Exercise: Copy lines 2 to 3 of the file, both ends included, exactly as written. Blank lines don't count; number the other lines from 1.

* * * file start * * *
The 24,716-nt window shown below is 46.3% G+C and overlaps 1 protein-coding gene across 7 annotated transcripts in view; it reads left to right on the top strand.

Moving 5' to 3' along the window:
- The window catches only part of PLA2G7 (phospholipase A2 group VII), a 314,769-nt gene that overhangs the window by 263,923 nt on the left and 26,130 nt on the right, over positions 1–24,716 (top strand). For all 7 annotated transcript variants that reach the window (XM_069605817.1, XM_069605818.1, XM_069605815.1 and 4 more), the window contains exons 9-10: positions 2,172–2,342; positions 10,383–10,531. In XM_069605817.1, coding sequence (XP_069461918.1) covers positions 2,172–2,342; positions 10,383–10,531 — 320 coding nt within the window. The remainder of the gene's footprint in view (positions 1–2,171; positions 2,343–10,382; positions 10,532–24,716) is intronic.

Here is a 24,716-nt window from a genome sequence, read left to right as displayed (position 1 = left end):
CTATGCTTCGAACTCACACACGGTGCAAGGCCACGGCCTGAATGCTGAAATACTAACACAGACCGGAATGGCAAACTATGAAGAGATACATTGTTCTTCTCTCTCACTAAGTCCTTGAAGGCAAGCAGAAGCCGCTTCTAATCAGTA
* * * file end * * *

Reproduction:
Moving 5' to 3' along the window:
- The window catches only part of PLA2G7 (phospholipase A2 group VII), a 314,769-nt gene that overhangs the window by 263,923 nt on the left and 26,130 nt on the right, over positions 1–24,716 (top strand). For all 7 annotated transcript variants that reach the window (XM_069605817.1, XM_069605818.1, XM_069605815.1 and 4 more), the window contains exons 9-10: positions 2,172–2,342; positions 10,383–10,531. In XM_069605817.1, coding sequence (XP_069461918.1) covers positions 2,172–2,342; positions 10,383–10,531 — 320 coding nt within the window. The remainder of the gene's footprint in view (positions 1–2,171; positions 2,343–10,382; positions 10,532–24,716) is intronic.